Originally published June 2012
According to a survey conducted by the North American Securities Administration, up to 44 % of all investor complaints coming into state securities regulators come from seniors. Why is this? Seniors are a prime target for financial investment fraud schemes for a variety of reasons: often seniors are living on a fixed income-this gives fraudsters a chance to offer ‘guaranteed’ money which can be appealing if seniors are worried about the money they have to live on or fear medical bills and other costs that may not have been considered when younger; also, seniors have been saving money longer than the rest of us, to a swindler this means they have more money for the taking. The best way for seniors to keep their financial freedom and not fall victim to investment fraud is to be educated. Know the schemes that could target seniors and know how to protect against them.
One of the biggest schemes targeting seniors is the “free lunch/dinner seminar”. They are promised a gourmet meal with ‘free’ investment advice. During the seminar, they might not be pressured to buy, however, a day or so later, a high-pressure sales pitch call will come their way because in reality there is no such thing as a “free meal”. Another way fraudsters are gaining trust is through using special credentials such as “Senior Specialist” to create the illusion that they are experienced in senior investments. More than half of individuals that are caught violating investment laws are using deceptive credentials. One more thing to think about is whether the investment is right for the investor’s goals at that moment in time. Seniors might be working with a licensed professional who is selling a registered security, but it might not be the right investment for their financial goals. Sometimes seniors are sold securities without any consideration to how it might affect their financial well-being, just so that the salesperson can get a bigger commission up front.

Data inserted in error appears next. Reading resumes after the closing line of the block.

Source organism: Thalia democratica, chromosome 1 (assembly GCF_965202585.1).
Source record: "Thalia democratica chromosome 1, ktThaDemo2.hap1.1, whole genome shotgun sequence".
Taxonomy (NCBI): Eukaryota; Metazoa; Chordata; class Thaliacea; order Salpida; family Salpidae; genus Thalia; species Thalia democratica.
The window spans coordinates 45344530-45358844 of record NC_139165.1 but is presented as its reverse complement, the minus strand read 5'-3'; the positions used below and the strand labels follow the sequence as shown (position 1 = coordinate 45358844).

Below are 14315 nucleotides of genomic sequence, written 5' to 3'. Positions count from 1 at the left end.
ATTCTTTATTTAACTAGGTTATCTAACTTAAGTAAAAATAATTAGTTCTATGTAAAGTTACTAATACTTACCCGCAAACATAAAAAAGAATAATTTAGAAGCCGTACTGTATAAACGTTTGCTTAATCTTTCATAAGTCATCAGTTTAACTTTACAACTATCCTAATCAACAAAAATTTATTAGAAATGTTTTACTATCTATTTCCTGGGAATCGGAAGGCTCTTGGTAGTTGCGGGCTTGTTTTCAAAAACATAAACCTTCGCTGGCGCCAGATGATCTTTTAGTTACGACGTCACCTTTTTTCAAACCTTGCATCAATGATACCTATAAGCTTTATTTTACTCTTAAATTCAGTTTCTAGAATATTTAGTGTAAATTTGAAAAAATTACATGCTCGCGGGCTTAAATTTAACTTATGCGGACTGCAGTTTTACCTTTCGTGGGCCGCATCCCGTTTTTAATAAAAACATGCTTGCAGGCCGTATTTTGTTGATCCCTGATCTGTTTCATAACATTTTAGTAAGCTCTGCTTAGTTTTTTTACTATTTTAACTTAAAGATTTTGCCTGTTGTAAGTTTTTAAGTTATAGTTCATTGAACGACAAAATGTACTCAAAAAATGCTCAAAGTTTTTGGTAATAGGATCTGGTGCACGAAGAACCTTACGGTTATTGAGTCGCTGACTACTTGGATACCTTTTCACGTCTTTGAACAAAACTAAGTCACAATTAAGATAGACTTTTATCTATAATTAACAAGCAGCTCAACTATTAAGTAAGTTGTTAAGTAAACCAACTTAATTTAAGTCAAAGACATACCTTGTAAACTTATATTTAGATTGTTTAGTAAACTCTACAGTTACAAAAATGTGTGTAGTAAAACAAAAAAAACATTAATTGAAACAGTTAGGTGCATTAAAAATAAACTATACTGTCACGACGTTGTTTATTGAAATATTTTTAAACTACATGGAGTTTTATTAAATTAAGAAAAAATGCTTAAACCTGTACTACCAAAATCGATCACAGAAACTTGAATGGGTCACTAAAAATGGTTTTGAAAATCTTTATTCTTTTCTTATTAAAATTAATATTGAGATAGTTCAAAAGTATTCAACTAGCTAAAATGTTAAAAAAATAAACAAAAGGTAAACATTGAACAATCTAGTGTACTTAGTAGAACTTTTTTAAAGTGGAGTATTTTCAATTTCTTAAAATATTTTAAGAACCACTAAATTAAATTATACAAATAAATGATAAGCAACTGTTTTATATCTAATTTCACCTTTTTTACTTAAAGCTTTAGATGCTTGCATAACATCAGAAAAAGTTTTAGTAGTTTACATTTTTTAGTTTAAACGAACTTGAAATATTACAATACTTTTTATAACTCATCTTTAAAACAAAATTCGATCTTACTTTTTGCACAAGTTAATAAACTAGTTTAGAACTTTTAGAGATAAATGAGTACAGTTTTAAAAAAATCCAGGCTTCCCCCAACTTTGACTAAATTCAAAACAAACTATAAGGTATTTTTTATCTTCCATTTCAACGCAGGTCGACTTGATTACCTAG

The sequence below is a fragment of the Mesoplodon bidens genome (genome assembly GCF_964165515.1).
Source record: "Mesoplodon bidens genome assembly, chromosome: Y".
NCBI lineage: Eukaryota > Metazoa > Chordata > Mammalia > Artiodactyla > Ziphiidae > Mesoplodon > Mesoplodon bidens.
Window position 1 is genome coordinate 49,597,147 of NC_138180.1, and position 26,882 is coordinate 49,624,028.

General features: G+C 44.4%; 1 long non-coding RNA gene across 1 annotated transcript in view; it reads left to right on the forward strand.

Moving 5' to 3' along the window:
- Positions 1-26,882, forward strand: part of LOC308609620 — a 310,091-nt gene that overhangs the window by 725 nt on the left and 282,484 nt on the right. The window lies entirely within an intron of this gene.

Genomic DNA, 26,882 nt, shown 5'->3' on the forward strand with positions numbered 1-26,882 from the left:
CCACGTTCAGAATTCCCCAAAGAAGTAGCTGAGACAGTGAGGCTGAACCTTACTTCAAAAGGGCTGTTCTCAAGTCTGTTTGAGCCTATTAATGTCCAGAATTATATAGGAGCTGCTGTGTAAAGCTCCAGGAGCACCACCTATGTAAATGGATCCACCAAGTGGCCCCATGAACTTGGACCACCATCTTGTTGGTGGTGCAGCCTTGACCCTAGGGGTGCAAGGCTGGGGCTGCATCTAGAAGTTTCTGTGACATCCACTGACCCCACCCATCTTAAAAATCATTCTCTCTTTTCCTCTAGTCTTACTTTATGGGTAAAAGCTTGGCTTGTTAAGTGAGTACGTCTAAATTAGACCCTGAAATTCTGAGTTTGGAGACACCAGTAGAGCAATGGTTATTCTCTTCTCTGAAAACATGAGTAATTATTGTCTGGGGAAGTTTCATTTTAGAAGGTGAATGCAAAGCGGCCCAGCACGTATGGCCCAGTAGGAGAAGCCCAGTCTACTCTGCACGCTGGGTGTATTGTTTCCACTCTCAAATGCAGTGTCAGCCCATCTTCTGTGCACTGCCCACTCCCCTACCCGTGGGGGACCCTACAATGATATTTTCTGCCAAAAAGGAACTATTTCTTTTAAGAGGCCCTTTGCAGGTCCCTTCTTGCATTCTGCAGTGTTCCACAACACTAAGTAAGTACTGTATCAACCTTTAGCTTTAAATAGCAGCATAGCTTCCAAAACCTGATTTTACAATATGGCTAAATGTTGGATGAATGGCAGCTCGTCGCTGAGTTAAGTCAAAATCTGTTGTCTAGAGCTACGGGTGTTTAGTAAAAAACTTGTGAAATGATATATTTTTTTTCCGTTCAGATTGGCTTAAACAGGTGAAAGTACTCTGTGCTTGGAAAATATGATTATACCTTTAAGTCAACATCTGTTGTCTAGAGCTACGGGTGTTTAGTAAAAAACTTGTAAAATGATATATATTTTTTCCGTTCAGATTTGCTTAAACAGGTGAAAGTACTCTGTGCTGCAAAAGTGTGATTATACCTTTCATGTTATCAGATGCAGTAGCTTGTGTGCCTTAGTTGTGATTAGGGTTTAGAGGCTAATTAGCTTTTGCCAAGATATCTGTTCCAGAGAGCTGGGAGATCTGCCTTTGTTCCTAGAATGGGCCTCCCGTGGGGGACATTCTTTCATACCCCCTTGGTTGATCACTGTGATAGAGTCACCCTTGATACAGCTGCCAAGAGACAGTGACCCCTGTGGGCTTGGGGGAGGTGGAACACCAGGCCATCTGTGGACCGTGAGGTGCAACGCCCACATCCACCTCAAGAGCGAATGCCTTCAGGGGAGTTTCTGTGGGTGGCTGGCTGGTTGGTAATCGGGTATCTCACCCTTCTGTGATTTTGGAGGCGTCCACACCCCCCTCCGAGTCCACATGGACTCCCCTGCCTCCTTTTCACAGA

Before investing there are a few things that should be done. First, ask questions. The broker should be comfortable answering any and all questions about the investment, if they brush off a question, they might be up to no good. Meet with the broker in person and do not judge a book by its cover. Fraudsters and swindlers may bring up images of sleazy, fast-talkers, but in today’s world they might look like a mom, a neighbor or even a minister. Get everything in writing and understand all the details of the investment. Do not give personal information out over the phone, especially if they initiated the call. Hang up on unsolicited callers; there is no need to be courteous. Most importantly, check the credentials of the broker and the registration of the security being sold with the Securities Division of the Indiana Secretary of State.
As a senior you have been saving most of your life to live stress-free in retirement; don’t let a fraudster trick you out of your hard earned money. Outsmart the swindlers who think they can defraud you by investigating before you invest. For more information on investment fraud or to ensure that your broker is licensed or a product is registered visit, http://www.indianainvestmentwatch.com/ or call 1.800.223.8791.